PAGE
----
5. Meyer JL, Crosby RA, Whittington WL, et al.. The psychosocial impact of serological herpes simplex virus 2 testing in an urban HIV clinic. Sex Transm Infect 2005; 81:309–315.
6. Bautista C, Singer D, O'Connell R, et al.. Herpes simplex virus type 2 and HIV infection among US military personnel: Implications for health prevention programmes. Int J STD AIDS 2009; 20:634–637.
7. Ramaswamy M, Geretti AM. Interactions and management issues in HSV and HIV coinfection. Expert Rev Anti Infect Ther 2007; 5:231–243.
8. Horbul JE, Schmechel SC, Miller BRL, et al.. Herpes simplex virus-induced epithelial damage and susceptibility to human immunodeficiency virus type 1 infection in human cervical organ culture. PLoS One 2011; 6:e22638.
9. Sobngwi-Tambekou J, Taljaard D, Lissouba P, et al.. Effect of HSV-2 serostatus on acquisition of HIV by young men: Results of a longitudinal study in Orange Farm, South Africa. J Infect Dis 2009; 199:958–964.
10. Barnabas RV, Wasserheit JN, Huang Y, et al.. Impact of herpes simplex virus type 2 on HIV-1 acquisition and progression in an HIV vaccine trial (the Step Study). J Acquir Immun Defic Syndr 2011; 57:238–244.
11. Barnabas RV, Webb EL, Weiss HA, et al.. The role of coinfections in HIV epidemic trajectory and positive prevention: A systematic review and meta-analysis. AIDS 2011; 25:1559–1573.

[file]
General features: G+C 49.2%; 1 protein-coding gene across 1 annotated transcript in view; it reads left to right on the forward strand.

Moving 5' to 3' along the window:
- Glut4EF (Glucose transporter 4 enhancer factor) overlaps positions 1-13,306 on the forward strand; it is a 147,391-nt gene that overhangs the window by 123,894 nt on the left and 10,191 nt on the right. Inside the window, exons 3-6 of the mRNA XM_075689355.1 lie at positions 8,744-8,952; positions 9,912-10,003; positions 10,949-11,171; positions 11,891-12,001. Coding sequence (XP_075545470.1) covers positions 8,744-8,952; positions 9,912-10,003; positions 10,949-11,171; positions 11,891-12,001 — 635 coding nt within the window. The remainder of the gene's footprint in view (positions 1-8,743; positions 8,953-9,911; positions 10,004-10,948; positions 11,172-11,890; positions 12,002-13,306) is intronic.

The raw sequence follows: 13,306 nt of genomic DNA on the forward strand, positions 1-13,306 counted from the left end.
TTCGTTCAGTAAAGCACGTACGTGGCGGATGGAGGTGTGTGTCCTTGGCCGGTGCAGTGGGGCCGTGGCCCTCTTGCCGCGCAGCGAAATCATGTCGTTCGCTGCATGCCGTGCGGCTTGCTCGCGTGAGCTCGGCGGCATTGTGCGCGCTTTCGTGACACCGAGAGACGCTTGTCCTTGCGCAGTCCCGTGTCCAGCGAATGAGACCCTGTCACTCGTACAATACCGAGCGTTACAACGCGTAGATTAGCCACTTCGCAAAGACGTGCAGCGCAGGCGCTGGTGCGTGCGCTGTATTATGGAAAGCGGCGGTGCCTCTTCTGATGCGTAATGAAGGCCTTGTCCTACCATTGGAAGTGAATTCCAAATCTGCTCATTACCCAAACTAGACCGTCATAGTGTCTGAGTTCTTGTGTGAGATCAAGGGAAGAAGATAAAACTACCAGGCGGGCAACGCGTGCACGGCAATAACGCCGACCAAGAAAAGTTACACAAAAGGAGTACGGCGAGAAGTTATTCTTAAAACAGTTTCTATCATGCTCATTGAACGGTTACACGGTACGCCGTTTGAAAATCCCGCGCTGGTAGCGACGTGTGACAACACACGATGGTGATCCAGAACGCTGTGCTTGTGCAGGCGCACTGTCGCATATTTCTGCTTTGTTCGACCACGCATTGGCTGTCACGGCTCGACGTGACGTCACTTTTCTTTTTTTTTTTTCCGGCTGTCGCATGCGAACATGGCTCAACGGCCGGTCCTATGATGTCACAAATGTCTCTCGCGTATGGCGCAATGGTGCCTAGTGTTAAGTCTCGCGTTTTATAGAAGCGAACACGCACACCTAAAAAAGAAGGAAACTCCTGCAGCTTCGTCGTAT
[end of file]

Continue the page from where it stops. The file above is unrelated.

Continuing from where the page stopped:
12. Centers for Disease Control and Prevention. Guidelines for prevention and treatment of opportunistic infections in HIV-infected adults and adolescents. Morb Mortal Wkly Rep 2009; 58 (RR04):1–198.
13. Schacker T, Hu H, Koelle DM, et al.. Famciclovir for the suppression of symptomatic and asymptomatic herpes simplex virus reactivation in HIV-infected persons: A double-blind, placebo-controlled trial. Ann Intern Med 1998; 128:21–28.
14. Schacker T, Zeh J, Hu H, et al.. Frequency of symptomatic and asymptomatic herpes simplex virus type 2 reactivations among human immunodeficiency virus-infected men. J Inf Dis 1998; 178:1616–1622.
15. Posavad CM, Wald A, Kuntz S, et al.. Frequent reactivation of herpes simplex virus among HIV-1 infected patients treated with highly active antiretroviral therapy. J Inf Dis 2004; 190:693–696.
16. DeJesus E, Wald A, Warren T, et al.. Valacyclovir for the suppression of recurrent genital herpes in human immunodeficiency virus-infected subjects. J Infect Dis 2003; 188:1009–1016.
17. Ioannidis JP, Collier AC, Cooper DA, et al.. Clinical efficacy of high-dose acyclovir in patients with human immunodeficiency virus infection: A meta-analysis of randomized individual patient data. J Infect Dis 1998; 178:349–359.
18. Corey L, Wald A, Celum CL, et al.. The effects of herpes simplex virus-2 on HIV-1 acquisition and transmission: A review of two overlapping epidemics. J Acquir Immun Defic Syndr 2004; 35:435–445.
19. Kim HN, Meier A, Huang M, et al.. Oral herpes simplex virus type 2 reactivation in HIV-positive and -negative men. J Infect Dis 2006; 194:420–427.
20. Farizo KM, Buehler JW, Chamberland ME, et al.. Spectrum of disease in persons with human immunodeficiency virus infection in the United States. JAMA 1992; 267:1798–1805.
21. Jameson DR, Celum CL, Manhart L, et al.. The association between lack of circumcision and HIV, HSV-2, and other sexually transmitted infections among men who have sex with men. Sex Transm Dis 2010; 37:147–152.
22. Smit C, Pfrommer C, Mindel A, et al.. Rise in seroprevalence of herpes simplex virus type 1 among highly sexual active homosexual men and an increasing association between herpes simplex virus type 2 and HIV over time (1984–2003). Eur J Epidemiol 2007; 22:937–944.